Purpose: There is a conflicting evidence about the association between hepatitis C virus (HCV) infection and diabetes mellitus. The objective of this study was to assess this association in Egypt, the country with the highest HCV prevalence in the world. Methods: The source of data was from the Egypt Demographic and Health Survey conducted in 2008. Using multivariable logistic regression analyses to account for known confounders, the association was investigated at two levels']: (1) HCV exposure (HCV antibody status) and diabetes mellitus and (2) diabetes mellitus and chronic HCV infection (HCV RNA status) among HCV-exposed individuals. Results: We found no evidence for an association between HCV antibody status and diabetes (adjusted odds ratio [OR] = 0.87; 95% confidence interval [CI], 0.63-1.19). However, among HCV-exposed individuals, we found an evidence for an association between diabetes and active HCV infection (adjusted OR = 2.44, 95% CI, 1.30-4.57). Conclusions: Although it does not appear that HCV exposure and diabetes are linked, there might be an association between diabetes and chronic HCV infection. The HCV-diabetes relationship may be more complex than previously anticipated. Therefore, a call for an "amicable divorce" to the HCV-diabetes relationship could be premature.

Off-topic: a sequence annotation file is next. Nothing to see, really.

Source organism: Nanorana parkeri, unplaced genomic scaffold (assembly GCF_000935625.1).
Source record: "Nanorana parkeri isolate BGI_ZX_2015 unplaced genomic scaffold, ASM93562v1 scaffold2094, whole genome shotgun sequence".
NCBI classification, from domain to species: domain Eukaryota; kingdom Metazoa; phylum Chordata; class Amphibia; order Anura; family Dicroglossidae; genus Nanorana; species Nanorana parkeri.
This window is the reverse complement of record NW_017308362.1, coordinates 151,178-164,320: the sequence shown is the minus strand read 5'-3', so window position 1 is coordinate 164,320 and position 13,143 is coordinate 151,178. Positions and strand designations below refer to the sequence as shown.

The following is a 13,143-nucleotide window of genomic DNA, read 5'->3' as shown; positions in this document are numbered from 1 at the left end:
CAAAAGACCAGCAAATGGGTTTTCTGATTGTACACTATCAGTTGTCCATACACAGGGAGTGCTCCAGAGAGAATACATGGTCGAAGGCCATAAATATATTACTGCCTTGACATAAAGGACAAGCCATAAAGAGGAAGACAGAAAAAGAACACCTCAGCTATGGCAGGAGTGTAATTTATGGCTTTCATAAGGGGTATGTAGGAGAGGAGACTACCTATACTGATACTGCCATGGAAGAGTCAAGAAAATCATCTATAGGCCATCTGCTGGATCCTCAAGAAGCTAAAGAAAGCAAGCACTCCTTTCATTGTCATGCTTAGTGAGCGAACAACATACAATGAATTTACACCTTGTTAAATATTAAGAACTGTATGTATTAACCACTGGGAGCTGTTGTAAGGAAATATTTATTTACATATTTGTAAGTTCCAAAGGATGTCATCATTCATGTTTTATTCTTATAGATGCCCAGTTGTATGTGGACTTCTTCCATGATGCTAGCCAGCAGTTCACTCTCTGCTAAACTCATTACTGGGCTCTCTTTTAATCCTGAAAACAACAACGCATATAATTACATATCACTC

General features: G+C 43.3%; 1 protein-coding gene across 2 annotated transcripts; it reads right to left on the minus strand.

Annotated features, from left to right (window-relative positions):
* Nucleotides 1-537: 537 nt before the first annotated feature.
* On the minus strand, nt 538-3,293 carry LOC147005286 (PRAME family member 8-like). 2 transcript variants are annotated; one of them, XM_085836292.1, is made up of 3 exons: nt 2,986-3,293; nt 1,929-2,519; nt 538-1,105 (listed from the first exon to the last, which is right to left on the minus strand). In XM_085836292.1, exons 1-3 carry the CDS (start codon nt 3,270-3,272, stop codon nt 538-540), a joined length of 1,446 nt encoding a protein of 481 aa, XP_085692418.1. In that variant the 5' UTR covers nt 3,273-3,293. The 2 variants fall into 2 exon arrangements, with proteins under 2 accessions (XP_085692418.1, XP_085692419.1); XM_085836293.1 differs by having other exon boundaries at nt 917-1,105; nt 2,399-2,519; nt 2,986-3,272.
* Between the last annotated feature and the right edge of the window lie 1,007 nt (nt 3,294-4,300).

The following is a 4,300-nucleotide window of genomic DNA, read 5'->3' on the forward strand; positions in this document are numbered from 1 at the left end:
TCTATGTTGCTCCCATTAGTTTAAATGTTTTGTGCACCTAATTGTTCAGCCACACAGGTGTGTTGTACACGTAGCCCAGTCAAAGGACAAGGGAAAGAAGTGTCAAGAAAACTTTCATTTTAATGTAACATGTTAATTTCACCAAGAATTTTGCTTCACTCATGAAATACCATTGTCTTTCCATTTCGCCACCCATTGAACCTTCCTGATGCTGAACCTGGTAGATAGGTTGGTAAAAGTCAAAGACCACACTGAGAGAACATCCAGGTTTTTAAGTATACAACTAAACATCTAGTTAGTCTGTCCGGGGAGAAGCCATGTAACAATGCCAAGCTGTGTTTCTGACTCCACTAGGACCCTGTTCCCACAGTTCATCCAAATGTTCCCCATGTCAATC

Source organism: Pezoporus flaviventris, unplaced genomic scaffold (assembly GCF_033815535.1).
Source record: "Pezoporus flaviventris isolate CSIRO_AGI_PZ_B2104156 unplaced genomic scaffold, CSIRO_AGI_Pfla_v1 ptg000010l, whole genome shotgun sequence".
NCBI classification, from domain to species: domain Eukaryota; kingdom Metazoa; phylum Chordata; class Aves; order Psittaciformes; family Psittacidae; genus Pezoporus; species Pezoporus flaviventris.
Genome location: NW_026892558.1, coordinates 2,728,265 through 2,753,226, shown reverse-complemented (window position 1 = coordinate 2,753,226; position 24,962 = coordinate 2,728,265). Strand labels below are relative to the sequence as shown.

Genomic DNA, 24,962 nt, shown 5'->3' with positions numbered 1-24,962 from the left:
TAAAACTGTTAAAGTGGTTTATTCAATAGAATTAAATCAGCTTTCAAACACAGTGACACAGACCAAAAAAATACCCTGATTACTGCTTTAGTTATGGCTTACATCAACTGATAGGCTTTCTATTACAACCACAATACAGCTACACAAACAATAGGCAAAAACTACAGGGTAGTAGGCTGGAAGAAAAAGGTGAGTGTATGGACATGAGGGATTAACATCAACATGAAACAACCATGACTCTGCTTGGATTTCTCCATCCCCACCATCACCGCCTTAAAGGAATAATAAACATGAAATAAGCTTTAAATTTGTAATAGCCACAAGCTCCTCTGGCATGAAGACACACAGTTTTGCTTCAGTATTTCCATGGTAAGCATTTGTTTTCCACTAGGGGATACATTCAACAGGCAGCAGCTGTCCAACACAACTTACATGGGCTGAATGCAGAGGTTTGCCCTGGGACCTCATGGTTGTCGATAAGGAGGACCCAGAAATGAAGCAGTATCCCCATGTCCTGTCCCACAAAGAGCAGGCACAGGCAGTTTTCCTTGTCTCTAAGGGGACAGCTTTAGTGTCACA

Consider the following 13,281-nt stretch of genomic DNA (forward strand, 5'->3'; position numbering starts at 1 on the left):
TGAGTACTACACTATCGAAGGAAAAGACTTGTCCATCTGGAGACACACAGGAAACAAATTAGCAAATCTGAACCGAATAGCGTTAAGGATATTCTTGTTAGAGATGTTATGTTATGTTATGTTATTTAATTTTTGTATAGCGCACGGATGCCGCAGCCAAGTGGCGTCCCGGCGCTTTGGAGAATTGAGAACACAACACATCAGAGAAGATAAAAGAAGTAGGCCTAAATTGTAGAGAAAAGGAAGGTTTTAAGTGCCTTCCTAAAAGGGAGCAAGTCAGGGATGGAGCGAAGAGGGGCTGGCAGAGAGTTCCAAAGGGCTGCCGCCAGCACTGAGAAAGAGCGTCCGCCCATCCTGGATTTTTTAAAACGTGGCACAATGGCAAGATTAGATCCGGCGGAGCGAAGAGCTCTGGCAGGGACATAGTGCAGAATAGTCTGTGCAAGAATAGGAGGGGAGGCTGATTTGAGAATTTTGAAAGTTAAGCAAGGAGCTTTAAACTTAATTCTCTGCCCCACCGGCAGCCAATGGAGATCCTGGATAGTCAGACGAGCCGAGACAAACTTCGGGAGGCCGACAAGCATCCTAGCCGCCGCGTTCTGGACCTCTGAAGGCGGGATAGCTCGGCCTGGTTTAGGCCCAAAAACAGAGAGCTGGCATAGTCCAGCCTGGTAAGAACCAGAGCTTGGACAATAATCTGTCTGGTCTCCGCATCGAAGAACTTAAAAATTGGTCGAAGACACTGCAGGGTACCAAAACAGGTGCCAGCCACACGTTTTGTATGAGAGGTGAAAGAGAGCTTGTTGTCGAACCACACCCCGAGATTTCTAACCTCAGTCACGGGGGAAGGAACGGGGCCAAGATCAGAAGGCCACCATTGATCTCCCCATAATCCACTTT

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doi.org/10.1016/j.annepidem.2015.09.005, hdl.handle.net/1765/81640
Annals of Epidemiology
Department of Public Health

Cuadros, D.F, Miller, F.D, Nagelkerke, N.J.D, & Abu-Raddad, L.J. (2015). Association between HCV infection and diabetes type 2 in Egypt: Is it time to split up?. Annals of Epidemiology, 25(12), 918–923. doi:10.1016/j.annepidem.2015.09.005